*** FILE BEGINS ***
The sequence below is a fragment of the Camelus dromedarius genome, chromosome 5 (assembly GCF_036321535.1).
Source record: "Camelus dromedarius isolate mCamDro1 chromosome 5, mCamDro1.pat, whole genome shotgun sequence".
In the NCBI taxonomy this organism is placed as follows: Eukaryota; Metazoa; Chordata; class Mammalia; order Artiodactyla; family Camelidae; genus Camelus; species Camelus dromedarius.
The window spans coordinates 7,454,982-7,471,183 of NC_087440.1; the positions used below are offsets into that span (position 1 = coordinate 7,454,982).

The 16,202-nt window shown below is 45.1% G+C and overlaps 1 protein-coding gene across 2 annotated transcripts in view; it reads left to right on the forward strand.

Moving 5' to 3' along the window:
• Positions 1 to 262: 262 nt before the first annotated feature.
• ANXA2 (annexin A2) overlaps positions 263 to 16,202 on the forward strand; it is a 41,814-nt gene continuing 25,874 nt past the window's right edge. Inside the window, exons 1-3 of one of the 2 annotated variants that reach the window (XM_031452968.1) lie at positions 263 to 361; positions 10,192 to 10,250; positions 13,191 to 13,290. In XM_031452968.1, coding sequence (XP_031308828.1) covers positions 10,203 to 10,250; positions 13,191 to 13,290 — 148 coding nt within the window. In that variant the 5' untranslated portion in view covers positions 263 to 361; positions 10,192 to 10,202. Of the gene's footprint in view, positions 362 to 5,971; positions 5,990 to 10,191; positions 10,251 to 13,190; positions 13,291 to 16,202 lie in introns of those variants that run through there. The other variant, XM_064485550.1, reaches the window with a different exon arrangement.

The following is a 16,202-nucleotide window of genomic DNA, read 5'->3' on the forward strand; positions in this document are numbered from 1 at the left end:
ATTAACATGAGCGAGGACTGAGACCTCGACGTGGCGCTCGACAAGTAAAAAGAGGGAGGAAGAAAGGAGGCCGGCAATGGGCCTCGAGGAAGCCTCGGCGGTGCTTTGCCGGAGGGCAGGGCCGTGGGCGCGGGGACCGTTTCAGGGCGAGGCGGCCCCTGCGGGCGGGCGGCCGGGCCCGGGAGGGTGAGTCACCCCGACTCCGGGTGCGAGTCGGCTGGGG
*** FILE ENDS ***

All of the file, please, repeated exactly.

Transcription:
The sequence below is a fragment of the Camelus dromedarius genome, chromosome 5 (assembly GCF_036321535.1).
Source record: "Camelus dromedarius isolate mCamDro1 chromosome 5, mCamDro1.pat, whole genome shotgun sequence".
In the NCBI taxonomy this organism is placed as follows: Eukaryota; Metazoa; Chordata; class Mammalia; order Artiodactyla; family Camelidae; genus Camelus; species Camelus dromedarius.
The window spans coordinates 7,454,982-7,471,183 of NC_087440.1; the positions used below are offsets into that span (position 1 = coordinate 7,454,982).

The 16,202-nt window shown below is 45.1% G+C and overlaps 1 protein-coding gene across 2 annotated transcripts in view; it reads left to right on the forward strand.

Moving 5' to 3' along the window:
• Positions 1 to 262: 262 nt before the first annotated feature.
• ANXA2 (annexin A2) overlaps positions 263 to 16,202 on the forward strand; it is a 41,814-nt gene continuing 25,874 nt past the window's right edge. Inside the window, exons 1-3 of one of the 2 annotated variants that reach the window (XM_031452968.1) lie at positions 263 to 361; positions 10,192 to 10,250; positions 13,191 to 13,290. In XM_031452968.1, coding sequence (XP_031308828.1) covers positions 10,203 to 10,250; positions 13,191 to 13,290 — 148 coding nt within the window. In that variant the 5' untranslated portion in view covers positions 263 to 361; positions 10,192 to 10,202. Of the gene's footprint in view, positions 362 to 5,971; positions 5,990 to 10,191; positions 10,251 to 13,190; positions 13,291 to 16,202 lie in introns of those variants that run through there. The other variant, XM_064485550.1, reaches the window with a different exon arrangement.

The following is a 16,202-nucleotide window of genomic DNA, read 5'->3' on the forward strand; positions in this document are numbered from 1 at the left end:
ATTAACATGAGCGAGGACTGAGACCTCGACGTGGCGCTCGACAAGTAAAAAGAGGGAGGAAGAAAGGAGGCCGGCAATGGGCCTCGAGGAAGCCTCGGCGGTGCTTTGCCGGAGGGCAGGGCCGTGGGCGCGGGGACCGTTTCAGGGCGAGGCGGCCCCTGCGGGCGGGCGGCCGGGCCCGGGAGGGTGAGTCACCCCGACTCCGGGTGCGAGTCGGCTGGGG